During the Cold War, there was a very apt anecdote about Pravda and the New York Times. It stated the difference between Pravda and the New York Times is that Pravda readers knew they were being lied to. Disappointingly, even now many people in the US still don’t get this anecdote. In addition, the mainstream media suppresses news stories that don’t fit their narrative.

One story that the mainstream media has strongly suppressed is the December 5, 2017 testimony before the House Intelligence Committee from Shawn Henry. Henry was President of the cyber-security firm CrowdStrike, the company that accused Russia of hacking the Democratic Party’s emails in 2016. In response to a question from Representative Adam Schiff, one of the most vocal Russiagate supporters, Henry, who was now under oath, said he had no concrete evidence of a hack. Schiff was able to keep this admission undercutting the Russian hack idea from being released until May 7, 2020. Even then, this vitally important story was suppressed by most of the mainstream media. Perhaps those reporters in the media who helped to spread the Russian hack story were afraid the Henry testimony would clearly demonstrate that they failed to check the accuracy of the claims they had reported for months.

In foreign policy, the mainstream media strongly supports the government through spreading its propaganda. By now it’s not debatable that George W. Bush administration lied about weapons of mass destruction in Iraq. However, mainstream media (with a few honorable exceptions) abrogated its responsibility to the public by not challenging the lies. Even worse, the media spread those lies to the US public and the world. MSNBC had one program, its highest rated program, hosted by Phil Donahue that challenged the Bush administration’s claims. However, MSNBC cancelled the program about one month before the US illegally attacked Iraq.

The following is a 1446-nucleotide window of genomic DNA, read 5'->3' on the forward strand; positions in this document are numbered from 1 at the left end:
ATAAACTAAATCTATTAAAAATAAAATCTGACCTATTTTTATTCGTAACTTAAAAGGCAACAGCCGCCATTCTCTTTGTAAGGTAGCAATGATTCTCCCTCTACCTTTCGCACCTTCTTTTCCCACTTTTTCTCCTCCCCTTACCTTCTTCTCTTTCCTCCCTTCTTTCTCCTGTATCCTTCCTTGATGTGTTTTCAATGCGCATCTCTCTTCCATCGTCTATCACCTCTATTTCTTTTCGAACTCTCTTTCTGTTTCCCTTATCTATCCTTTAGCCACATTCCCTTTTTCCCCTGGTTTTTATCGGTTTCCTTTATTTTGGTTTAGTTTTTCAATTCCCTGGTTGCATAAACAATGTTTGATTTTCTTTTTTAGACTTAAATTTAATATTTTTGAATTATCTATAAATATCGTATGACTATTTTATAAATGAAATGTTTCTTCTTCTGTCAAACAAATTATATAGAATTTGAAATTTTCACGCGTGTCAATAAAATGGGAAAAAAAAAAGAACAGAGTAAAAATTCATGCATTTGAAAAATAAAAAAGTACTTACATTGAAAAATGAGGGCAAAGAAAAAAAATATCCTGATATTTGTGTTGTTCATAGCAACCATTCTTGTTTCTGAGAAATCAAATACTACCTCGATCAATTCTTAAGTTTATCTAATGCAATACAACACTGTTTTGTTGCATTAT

Before the US war crime in Iraq, there was the US war crime against Vietnam. After WWII, the Truman administration thwarted the Vietnamese independence effort by returning control of Vietnam to France, Vietnam’s former colonial master. The independent Vietnamese movement rejected this betrayal and eventually defeated the French despite strong US support for the French forces. The terms for ending the struggle called for a free election in 1956. However, the Eisenhower administration acted against democracy by setting up a puppet government in South Vietnam and preventing the election. Would the US have attacked Vietnam if the US media had informed the US public of this shameful history?

There are numerous other horrific examples of US crimes unknown to the US public; e.g., see William Blum’s masterful Killing Hope: U.S. Military and CIA Interventions Since World War II. Julian Assange is one of several courageous whistleblowers who followed in the footsteps of Daniel Ellsberg (The Pentagon Papers) and have laid bare more of US criminal behavior. The US relentless and despicable persecution of Assange is major risk to the freedom of the press. Foolishly, the US press has not strongly pushed back against this present threat to press freedom.

The Biden administration and the complicit media’s current propaganda campaign is about the Russian war with Ukraine and NATO. The US claims that the Russian attack was unprovoked. The mainstream media mostly ignores voices challenging this blatantly false claim. Other media sources challenging the claim such as RT (formerly Russia Today) are also taken off the air. Would the US public be so supportive of this highly dangerous war with Russia if the mainstream media had provided the context, including the long history of US provocations? So much for the US media accurately informing the public.

The post Suppression of Contrarian Voices first appeared on Dissident Voice.